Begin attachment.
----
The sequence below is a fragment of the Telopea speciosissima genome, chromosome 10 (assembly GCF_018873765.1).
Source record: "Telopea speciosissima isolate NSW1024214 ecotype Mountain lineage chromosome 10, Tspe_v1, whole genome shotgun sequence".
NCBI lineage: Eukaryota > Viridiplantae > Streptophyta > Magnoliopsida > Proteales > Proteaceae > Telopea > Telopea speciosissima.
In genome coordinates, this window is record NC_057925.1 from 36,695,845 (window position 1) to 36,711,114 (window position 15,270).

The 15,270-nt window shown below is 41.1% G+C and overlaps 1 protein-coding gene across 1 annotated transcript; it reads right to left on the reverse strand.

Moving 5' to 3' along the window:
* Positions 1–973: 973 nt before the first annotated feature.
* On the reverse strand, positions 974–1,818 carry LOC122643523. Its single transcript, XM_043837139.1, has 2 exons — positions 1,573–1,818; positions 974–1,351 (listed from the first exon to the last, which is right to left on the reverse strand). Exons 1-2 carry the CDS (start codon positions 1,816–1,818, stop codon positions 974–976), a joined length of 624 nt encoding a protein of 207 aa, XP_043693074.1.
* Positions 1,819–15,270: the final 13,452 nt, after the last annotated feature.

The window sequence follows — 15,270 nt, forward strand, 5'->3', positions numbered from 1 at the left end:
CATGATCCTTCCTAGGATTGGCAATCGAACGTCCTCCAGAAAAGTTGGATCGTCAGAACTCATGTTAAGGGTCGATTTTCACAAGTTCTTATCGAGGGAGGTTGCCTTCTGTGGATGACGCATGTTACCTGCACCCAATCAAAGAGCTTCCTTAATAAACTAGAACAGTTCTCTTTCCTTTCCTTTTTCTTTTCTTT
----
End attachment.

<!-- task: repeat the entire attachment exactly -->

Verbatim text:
The sequence below is a fragment of the Telopea speciosissima genome, chromosome 10 (assembly GCF_018873765.1).
Source record: "Telopea speciosissima isolate NSW1024214 ecotype Mountain lineage chromosome 10, Tspe_v1, whole genome shotgun sequence".
NCBI lineage: Eukaryota > Viridiplantae > Streptophyta > Magnoliopsida > Proteales > Proteaceae > Telopea > Telopea speciosissima.
In genome coordinates, this window is record NC_057925.1 from 36,695,845 (window position 1) to 36,711,114 (window position 15,270).

The 15,270-nt window shown below is 41.1% G+C and overlaps 1 protein-coding gene across 1 annotated transcript; it reads right to left on the reverse strand.

Moving 5' to 3' along the window:
* Positions 1–973: 973 nt before the first annotated feature.
* On the reverse strand, positions 974–1,818 carry LOC122643523. Its single transcript, XM_043837139.1, has 2 exons — positions 1,573–1,818; positions 974–1,351 (listed from the first exon to the last, which is right to left on the reverse strand). Exons 1-2 carry the CDS (start codon positions 1,816–1,818, stop codon positions 974–976), a joined length of 624 nt encoding a protein of 207 aa, XP_043693074.1.
* Positions 1,819–15,270: the final 13,452 nt, after the last annotated feature.

The window sequence follows — 15,270 nt, forward strand, 5'->3', positions numbered from 1 at the left end:
CATGATCCTTCCTAGGATTGGCAATCGAACGTCCTCCAGAAAAGTTGGATCGTCAGAACTCATGTTAAGGGTCGATTTTCACAAGTTCTTATCGAGGGAGGTTGCCTTCTGTGGATGACGCATGTTACCTGCACCCAATCAAAGAGCTTCCTTAATAAACTAGAACAGTTCTCTTTCCTTTCCTTTTTCTTTTCTTT